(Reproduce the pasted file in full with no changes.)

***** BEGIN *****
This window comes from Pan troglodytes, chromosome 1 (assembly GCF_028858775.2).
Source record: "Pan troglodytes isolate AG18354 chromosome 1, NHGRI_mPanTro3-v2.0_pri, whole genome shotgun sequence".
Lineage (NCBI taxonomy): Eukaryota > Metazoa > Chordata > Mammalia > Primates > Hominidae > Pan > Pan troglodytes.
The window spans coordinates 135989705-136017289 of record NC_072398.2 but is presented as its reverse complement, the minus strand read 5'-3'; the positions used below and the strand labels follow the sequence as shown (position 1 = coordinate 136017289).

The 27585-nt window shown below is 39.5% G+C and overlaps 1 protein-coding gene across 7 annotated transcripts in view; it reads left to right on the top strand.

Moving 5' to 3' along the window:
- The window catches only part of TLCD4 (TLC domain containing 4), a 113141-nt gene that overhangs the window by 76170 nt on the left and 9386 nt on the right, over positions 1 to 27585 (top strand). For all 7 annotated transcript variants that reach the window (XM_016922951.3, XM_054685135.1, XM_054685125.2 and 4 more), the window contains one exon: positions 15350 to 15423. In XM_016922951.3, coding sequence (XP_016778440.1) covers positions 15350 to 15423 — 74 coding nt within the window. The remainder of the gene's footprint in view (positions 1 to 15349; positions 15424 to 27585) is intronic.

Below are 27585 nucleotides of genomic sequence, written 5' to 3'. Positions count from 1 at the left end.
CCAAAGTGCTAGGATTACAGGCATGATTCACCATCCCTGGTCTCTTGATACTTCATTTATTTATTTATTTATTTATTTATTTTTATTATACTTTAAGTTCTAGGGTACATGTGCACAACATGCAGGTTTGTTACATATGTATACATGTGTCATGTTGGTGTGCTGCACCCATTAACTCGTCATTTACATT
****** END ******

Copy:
This window comes from Pan troglodytes, chromosome 1 (assembly GCF_028858775.2).
Source record: "Pan troglodytes isolate AG18354 chromosome 1, NHGRI_mPanTro3-v2.0_pri, whole genome shotgun sequence".
Lineage (NCBI taxonomy): Eukaryota > Metazoa > Chordata > Mammalia > Primates > Hominidae > Pan > Pan troglodytes.
The window spans coordinates 135989705-136017289 of record NC_072398.2 but is presented as its reverse complement, the minus strand read 5'-3'; the positions used below and the strand labels follow the sequence as shown (position 1 = coordinate 136017289).

The 27585-nt window shown below is 39.5% G+C and overlaps 1 protein-coding gene across 7 annotated transcripts in view; it reads left to right on the top strand.

Moving 5' to 3' along the window:
- The window catches only part of TLCD4 (TLC domain containing 4), a 113141-nt gene that overhangs the window by 76170 nt on the left and 9386 nt on the right, over positions 1 to 27585 (top strand). For all 7 annotated transcript variants that reach the window (XM_016922951.3, XM_054685135.1, XM_054685125.2 and 4 more), the window contains one exon: positions 15350 to 15423. In XM_016922951.3, coding sequence (XP_016778440.1) covers positions 15350 to 15423 — 74 coding nt within the window. The remainder of the gene's footprint in view (positions 1 to 15349; positions 15424 to 27585) is intronic.

Below are 27585 nucleotides of genomic sequence, written 5' to 3'. Positions count from 1 at the left end.
CCAAAGTGCTAGGATTACAGGCATGATTCACCATCCCTGGTCTCTTGATACTTCATTTATTTATTTATTTATTTATTTATTTTTATTATACTTTAAGTTCTAGGGTACATGTGCACAACATGCAGGTTTGTTACATATGTATACATGTGTCATGTTGGTGTGCTGCACCCATTAACTCGTCATTTACATT